This page is to show some "Do-It-Yourself" projects. (This is the way I do/did them; people with remarks or advice on how I did these things - ple... Show morease keep them to yourself. Disclaimer: Any damage to your automobile or you will not be of my responsiblity and you are doing the following opinions at your own risk. Thank you)
Body Lift Gap Guards:
This is what stock gap guards look like after the body lift:
This is what they can look like after you make some new ones:
They are very easy to make. All you need is pond lining (found at Home Depot, Lowes, etc.), plastic rivets (for the rear only), pencil, scissors, tape measure, and common sense. Basically all you do is add your body lift length to the bottom of the gap guards and then cut it out and put holes in the lining where the rivets will go and then rivet it to the fender well. Easily done. The rear is the hardest, but it isn't too bad. You will need a drill for the rear for a few points.
Detailing Your Engine:
There are tons of websites out there that can show you how to detail your engine, what projects to use, cautions, and all types of stuff. All you need for this is some type of automotive degreaser (i.e. Simple Green, Mean Green). They can be found at any auto store. You will also need the following: plastic grocery bags, surran wrap, rubber bands, and a type of dressing (the shiny stuff) that will be safe on plastics. The degreaser will NOT give you a shiny look. All it does it clean.
What To Do:
First you will need to cover up any major electrical components. Depending on what you have (car-wise) you may need to cover up more or less things. For the late model Explorers, you will want to cover up your coil packs and your alternator. Some say that you do not have to cover these things, but I've seen people come into my shop and have problems with their ignition systems after detailing their engines. To cover the coil packs, I put a piece of surran wrap over the packs and placed a rubber band around it all to keep it covered and somewhat water-proof. The alternator; I used a grocery bag around that. If you have any type of "Open-air" induction system, you will want to cover this up as well.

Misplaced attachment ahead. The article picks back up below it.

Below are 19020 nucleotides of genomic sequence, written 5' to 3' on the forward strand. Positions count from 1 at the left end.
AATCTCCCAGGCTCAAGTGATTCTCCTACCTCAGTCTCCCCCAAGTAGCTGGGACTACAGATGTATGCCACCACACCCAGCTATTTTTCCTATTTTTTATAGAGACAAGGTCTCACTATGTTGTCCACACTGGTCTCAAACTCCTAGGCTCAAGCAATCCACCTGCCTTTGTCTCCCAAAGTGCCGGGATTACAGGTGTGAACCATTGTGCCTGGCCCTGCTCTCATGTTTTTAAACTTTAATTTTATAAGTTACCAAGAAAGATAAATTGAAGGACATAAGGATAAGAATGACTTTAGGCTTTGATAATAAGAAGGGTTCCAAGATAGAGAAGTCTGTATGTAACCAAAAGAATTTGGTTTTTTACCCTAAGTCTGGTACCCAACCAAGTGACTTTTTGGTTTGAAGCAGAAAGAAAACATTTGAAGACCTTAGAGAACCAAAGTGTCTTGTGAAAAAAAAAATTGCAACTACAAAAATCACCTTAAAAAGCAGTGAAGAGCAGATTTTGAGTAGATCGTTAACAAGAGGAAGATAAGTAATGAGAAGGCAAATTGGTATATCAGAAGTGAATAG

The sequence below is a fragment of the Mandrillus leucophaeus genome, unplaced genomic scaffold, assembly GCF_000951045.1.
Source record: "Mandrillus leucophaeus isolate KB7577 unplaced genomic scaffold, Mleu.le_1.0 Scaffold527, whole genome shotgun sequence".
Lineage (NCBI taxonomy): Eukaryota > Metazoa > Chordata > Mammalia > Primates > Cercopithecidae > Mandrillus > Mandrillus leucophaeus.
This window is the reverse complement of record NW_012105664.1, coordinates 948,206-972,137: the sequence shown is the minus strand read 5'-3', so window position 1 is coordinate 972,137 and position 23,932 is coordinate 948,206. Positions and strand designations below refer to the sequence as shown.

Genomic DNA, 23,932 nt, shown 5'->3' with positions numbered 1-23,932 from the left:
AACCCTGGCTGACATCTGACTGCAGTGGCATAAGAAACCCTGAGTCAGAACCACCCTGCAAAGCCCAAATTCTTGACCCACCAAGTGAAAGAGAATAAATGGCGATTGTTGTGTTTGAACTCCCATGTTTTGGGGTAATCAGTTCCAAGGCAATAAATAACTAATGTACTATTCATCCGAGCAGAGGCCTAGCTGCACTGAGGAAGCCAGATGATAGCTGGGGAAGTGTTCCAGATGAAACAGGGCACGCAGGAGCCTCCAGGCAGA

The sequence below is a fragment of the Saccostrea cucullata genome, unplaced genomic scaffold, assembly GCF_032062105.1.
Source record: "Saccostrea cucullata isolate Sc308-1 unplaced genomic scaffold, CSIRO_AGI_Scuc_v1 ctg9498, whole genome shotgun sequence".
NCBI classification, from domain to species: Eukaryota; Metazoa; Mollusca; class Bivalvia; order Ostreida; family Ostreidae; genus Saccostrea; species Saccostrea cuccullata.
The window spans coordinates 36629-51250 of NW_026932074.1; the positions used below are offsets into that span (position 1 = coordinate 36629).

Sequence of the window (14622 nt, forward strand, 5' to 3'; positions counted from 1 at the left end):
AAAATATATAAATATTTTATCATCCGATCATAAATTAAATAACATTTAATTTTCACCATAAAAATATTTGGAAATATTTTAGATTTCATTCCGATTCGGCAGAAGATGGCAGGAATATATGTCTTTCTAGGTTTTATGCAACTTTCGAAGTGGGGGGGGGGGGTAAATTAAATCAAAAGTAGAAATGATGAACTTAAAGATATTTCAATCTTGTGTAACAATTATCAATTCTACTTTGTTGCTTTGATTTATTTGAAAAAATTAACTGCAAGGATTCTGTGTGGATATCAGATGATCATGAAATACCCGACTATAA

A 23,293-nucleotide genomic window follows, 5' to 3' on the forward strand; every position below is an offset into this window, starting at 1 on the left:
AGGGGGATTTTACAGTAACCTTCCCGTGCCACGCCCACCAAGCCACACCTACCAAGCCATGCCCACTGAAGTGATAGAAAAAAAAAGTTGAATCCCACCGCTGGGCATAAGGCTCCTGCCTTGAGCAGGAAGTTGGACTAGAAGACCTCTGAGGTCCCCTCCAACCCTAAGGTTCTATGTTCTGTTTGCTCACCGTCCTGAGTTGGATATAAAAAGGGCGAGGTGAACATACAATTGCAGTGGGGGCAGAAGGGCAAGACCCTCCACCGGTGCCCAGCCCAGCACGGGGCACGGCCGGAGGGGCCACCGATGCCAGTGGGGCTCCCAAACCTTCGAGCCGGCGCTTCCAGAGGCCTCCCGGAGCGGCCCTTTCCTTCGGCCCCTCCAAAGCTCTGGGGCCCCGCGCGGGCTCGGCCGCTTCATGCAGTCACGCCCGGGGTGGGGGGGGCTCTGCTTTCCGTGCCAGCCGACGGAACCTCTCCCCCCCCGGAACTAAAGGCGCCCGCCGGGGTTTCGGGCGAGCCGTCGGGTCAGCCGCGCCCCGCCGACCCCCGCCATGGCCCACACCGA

Now, after all that is secure, you will need to spray your engine down with water. I recommend you use a nozzle with an adjustable setting head. This will allow you to choose a softer spray. Spray only for a short amount of time; just allow everything to get wet. No need for over kill.
After the engine is wet, spray down the engine with the automotive degreaser. Let it sit NO LONGER than 10 minutes. Anything longer may result in cracking. DO NOT allow the degreaser to dry. After the recommened time has passed, remove the degreaser by spraying gently again with the hose. Be sure to take your time and get everything. If you need to, if the engine is not as clean as preferred, use a brush to break loose any other particles.
After you have washed the degreaser off the surface, allow the engine to sit and COMPLETELY dry. I would recommend doing this in the evening and allowing the engine to sit for atleast 6-8 hours. I would also recommend the usage of a air compressor or a leaf-blower. Use the air to blow out any water that is stand still. This will ensure a dry engine (less chance of electrical problems).
Once the engine is completely dry, spray your choice of dressing onto the plastic pieces for a shiny look. This is only an optional step. After letting the dressing sit for 1-2 minutes, wipe any excess off.
You're done. Take a look and admire. Hope the "projects" will be helpful. Good luck and be careful.
WARNINGS: Do not detail the engine while hot (this will crack the engine block or heads and will result in a costly fix). Do not allow degreaser to dry.
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The Reverse Glow gauges do a lot for the look of the Explorer. The old gauges were nasty. Here's how they look: Blue L.E.D. Underbodies (Not the greate... Show morest pictures) This is how my Explorer use to look like back in the day: This is my friends 99 Honda Civic Hatchback. He has a site on cardomain. I helped with the body work.http://www.cardomain.com/memberpage/658560This isn't one of my friends ride, but it's a 2005 Mustang (v6) that I saw. Show Less